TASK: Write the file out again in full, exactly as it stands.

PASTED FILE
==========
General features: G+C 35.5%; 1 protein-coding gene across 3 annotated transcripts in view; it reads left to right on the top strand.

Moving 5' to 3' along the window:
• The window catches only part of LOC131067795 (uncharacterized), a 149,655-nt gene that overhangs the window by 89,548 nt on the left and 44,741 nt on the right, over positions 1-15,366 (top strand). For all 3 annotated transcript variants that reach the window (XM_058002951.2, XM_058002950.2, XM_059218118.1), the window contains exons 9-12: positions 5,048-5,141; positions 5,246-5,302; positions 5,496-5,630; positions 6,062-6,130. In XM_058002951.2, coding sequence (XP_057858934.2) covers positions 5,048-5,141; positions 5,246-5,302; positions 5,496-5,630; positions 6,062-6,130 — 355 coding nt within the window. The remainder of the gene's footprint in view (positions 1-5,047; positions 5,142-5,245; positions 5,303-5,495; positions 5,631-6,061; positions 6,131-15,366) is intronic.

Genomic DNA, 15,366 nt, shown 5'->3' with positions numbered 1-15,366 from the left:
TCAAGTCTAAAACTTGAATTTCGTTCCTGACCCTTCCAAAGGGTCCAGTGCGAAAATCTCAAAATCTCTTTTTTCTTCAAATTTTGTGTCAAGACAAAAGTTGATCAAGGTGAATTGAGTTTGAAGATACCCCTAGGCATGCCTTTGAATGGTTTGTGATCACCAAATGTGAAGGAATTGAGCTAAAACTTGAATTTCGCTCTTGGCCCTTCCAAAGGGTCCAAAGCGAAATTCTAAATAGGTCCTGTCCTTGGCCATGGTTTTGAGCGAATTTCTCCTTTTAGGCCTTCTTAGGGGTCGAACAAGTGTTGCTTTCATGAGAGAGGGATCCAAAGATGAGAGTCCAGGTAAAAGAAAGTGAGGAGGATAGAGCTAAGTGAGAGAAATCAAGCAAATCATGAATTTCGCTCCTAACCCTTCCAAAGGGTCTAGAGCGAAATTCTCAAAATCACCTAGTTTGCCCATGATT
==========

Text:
General features: G+C 35.5%; 1 protein-coding gene across 3 annotated transcripts in view; it reads left to right on the top strand.

Moving 5' to 3' along the window:
• The window catches only part of LOC131067795 (uncharacterized), a 149,655-nt gene that overhangs the window by 89,548 nt on the left and 44,741 nt on the right, over positions 1-15,366 (top strand). For all 3 annotated transcript variants that reach the window (XM_058002951.2, XM_058002950.2, XM_059218118.1), the window contains exons 9-12: positions 5,048-5,141; positions 5,246-5,302; positions 5,496-5,630; positions 6,062-6,130. In XM_058002951.2, coding sequence (XP_057858934.2) covers positions 5,048-5,141; positions 5,246-5,302; positions 5,496-5,630; positions 6,062-6,130 — 355 coding nt within the window. The remainder of the gene's footprint in view (positions 1-5,047; positions 5,142-5,245; positions 5,303-5,495; positions 5,631-6,061; positions 6,131-15,366) is intronic.

Genomic DNA, 15,366 nt, shown 5'->3' with positions numbered 1-15,366 from the left:
TCAAGTCTAAAACTTGAATTTCGTTCCTGACCCTTCCAAAGGGTCCAGTGCGAAAATCTCAAAATCTCTTTTTTCTTCAAATTTTGTGTCAAGACAAAAGTTGATCAAGGTGAATTGAGTTTGAAGATACCCCTAGGCATGCCTTTGAATGGTTTGTGATCACCAAATGTGAAGGAATTGAGCTAAAACTTGAATTTCGCTCTTGGCCCTTCCAAAGGGTCCAAAGCGAAATTCTAAATAGGTCCTGTCCTTGGCCATGGTTTTGAGCGAATTTCTCCTTTTAGGCCTTCTTAGGGGTCGAACAAGTGTTGCTTTCATGAGAGAGGGATCCAAAGATGAGAGTCCAGGTAAAAGAAAGTGAGGAGGATAGAGCTAAGTGAGAGAAATCAAGCAAATCATGAATTTCGCTCCTAACCCTTCCAAAGGGTCTAGAGCGAAATTCTCAAAATCACCTAGTTTGCCCATGATT